China's main stock index plunged 5.66 per cent on Tuesday morning, bringing its losses since a hike in the stock trading tax last week to 20 per cent.
Panicking individual investors dumped small-capital speculative shares, while big drops in blue chips showed institutional investors were also selling to cut losses.
The Shanghai Composite Index briefly rose into positive territory in early trade but soon resumed sliding, ending the morning at 3,462.519 points. At one stage, it fell as much as 7.25 per cent.
"I have no words for this market -- it's out of its mind," said Wu Nan, an analyst at Xiangcai Securities.
"People had been expecting a rebound, but it didn't happen. And any rebound will just bring another sell-off, as confidence has gone."
Turnover in Shanghai A shares totalled 79.2 billion yuan ($10.4 billion) on Tuesday morning, down from last week's morning levels above 100 billion yuan, suggesting many stocks were finding few buyers even as they were marked down.
Falling stocks overwhelmed gainers by 855 to 37, with 375 shares in Shanghai tumbling their 10 percent daily limits.
A strong stock market is key to China's economic reforms, and authorities have repeatedly signalled that the tax hike was designed to cool the market, not to sink it. The index had nearly quadrupled since the start of 2006.
In an effort to restore investor confidence, the securities regulator approved four new equities investment funds, sources close to the regulator told Reuters late on Monday.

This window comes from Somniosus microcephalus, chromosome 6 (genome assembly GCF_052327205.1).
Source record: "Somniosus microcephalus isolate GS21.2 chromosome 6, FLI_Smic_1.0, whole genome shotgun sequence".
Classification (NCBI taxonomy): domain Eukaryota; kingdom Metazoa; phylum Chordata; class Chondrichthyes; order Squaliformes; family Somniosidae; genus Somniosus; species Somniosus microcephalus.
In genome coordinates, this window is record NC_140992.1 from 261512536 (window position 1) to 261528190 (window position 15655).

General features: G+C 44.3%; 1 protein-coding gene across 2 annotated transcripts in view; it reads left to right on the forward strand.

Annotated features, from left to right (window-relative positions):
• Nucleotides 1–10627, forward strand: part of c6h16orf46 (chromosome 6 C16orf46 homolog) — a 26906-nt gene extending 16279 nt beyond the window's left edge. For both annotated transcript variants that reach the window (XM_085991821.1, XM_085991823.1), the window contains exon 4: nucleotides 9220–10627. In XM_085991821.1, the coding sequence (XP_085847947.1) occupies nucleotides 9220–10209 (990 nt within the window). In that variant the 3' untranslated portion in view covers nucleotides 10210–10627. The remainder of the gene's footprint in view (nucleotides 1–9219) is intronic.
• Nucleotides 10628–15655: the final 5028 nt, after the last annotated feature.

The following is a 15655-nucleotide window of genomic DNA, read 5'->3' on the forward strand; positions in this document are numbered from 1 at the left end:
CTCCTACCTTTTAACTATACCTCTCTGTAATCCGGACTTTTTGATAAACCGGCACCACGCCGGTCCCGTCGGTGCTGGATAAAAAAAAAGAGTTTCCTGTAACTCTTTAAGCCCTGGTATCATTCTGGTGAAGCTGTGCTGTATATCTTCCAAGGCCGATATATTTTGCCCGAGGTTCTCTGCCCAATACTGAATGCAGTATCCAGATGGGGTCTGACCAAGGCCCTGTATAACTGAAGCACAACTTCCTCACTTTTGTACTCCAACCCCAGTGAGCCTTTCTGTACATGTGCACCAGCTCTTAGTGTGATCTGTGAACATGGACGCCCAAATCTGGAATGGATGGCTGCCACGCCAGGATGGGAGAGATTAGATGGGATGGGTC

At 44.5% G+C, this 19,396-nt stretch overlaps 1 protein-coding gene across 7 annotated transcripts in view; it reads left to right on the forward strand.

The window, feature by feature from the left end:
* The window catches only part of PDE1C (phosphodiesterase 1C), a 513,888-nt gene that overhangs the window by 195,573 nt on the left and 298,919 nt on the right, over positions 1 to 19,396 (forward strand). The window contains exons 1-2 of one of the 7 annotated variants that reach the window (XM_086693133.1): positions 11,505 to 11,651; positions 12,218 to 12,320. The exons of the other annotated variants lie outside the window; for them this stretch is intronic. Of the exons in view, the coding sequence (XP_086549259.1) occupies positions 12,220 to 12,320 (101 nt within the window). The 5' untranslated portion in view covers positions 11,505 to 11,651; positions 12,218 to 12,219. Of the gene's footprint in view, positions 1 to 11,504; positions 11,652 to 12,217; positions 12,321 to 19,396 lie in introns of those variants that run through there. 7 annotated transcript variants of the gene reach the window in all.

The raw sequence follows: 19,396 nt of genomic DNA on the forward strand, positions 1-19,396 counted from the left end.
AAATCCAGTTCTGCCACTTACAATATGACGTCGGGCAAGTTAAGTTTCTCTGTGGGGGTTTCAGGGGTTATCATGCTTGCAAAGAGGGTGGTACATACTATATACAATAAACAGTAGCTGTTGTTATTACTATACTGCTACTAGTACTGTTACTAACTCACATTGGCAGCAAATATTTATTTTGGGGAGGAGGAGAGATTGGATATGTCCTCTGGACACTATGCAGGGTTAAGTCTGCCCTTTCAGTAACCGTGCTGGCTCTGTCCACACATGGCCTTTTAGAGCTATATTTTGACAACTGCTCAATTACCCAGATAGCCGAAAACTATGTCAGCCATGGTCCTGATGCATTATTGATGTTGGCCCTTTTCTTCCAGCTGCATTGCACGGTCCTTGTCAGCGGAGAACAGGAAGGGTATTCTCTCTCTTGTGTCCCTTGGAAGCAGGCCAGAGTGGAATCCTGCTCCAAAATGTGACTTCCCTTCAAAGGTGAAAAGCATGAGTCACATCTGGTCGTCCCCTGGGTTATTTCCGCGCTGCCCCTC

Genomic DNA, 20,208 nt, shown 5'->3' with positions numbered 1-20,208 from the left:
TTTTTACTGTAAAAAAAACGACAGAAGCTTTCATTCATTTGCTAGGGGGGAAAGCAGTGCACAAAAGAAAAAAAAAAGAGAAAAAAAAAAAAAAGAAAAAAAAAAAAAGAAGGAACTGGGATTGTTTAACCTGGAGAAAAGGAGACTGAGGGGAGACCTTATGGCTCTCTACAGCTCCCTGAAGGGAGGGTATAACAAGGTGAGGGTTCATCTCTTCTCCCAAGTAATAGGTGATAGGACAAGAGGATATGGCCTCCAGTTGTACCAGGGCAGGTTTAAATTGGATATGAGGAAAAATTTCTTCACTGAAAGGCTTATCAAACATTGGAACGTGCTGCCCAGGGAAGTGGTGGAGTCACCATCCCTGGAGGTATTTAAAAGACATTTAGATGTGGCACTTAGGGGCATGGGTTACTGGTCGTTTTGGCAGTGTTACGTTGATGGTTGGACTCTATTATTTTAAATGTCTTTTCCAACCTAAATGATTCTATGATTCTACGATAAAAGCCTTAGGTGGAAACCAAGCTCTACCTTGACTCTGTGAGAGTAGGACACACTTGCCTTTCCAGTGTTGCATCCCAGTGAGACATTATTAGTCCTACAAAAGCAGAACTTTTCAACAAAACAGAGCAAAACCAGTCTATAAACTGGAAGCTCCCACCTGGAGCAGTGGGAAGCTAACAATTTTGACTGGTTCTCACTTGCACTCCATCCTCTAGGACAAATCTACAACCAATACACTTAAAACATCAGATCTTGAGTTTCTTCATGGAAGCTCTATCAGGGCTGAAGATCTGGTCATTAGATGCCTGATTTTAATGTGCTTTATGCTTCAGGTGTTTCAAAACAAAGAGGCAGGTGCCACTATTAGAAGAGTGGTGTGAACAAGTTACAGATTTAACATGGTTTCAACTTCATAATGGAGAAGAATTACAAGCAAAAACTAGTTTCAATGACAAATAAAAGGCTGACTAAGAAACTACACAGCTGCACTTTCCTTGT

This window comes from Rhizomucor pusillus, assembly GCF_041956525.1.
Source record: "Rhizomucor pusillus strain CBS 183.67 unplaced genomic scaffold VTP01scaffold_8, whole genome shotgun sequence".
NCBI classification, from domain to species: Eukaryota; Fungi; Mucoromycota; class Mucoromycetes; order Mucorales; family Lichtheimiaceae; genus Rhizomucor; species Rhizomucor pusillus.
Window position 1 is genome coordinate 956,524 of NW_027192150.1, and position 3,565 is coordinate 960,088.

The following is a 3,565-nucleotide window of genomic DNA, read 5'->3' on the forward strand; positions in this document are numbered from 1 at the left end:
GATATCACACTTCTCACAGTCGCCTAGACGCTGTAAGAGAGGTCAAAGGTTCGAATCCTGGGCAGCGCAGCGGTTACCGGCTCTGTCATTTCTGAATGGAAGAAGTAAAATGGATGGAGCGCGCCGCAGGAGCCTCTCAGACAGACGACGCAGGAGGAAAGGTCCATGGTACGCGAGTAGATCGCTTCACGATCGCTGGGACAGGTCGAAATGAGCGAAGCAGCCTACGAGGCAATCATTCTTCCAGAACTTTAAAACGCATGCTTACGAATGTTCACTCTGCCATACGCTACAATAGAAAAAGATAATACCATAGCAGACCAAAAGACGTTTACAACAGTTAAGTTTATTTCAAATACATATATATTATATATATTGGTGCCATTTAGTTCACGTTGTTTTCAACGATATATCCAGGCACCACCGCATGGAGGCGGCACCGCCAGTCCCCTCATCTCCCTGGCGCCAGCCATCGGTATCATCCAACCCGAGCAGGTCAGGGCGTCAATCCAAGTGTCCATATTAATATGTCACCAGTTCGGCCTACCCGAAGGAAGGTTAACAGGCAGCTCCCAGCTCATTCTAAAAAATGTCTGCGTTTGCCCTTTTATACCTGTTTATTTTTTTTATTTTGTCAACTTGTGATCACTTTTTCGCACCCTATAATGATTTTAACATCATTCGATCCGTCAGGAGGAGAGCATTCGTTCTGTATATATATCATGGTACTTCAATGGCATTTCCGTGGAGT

But that failed to reassure millions of individual investors who poured into stocks over the past several months in search of quick profits, and now want to get out with what they can.
The most heavily capitalised blue chips were not immune to Tuesday's falls, with oil refining giant Sinopec losing 7.99 percent to 12.56 yuan.
Many fund managers and analysts expect more official action in coming days to try to stabilise the market. The entrance of more mutual funds -- including foreign funds -- may be approved, and officials may publicly rule out further market-cooling steps.
Crackdowns on illegal trading and illicit financing of stock purchases may be put on hold. Authorities might even use their influence behind the scenes to try to coordinate a programme of institutional buying to support stocks.
Most analysts still expect the market to stabilise well before it does any serious damage to the economy, or begins to put any strain on the financial system, which is not very exposed to swings in stock prices.
Even a 30 per cent drop from the Shanghai index's all-time high -- a normal pull-back for a market in the context of an uptrend -- would still leave it more than 10 percent higher than it was at the start of this year.
Nevertheless, the losses of the past week could leave many shell-shocked investors reluctant to put money back into stocks for some months.
"Logically, there should be a rebound soon, but it's impossible to say how strong," said Great Wall Securities analyst Song Zhongqing.
Among the few rising stocks on Tuesday was Handan Steel, which climbed 2.51 per cent to 6.54 yuan after saying its parent had completed a 1.5 billion yuan plan to buy back shares in the listed unit. This suggested to some traders that the parent might buy more shares if the stock price sagged.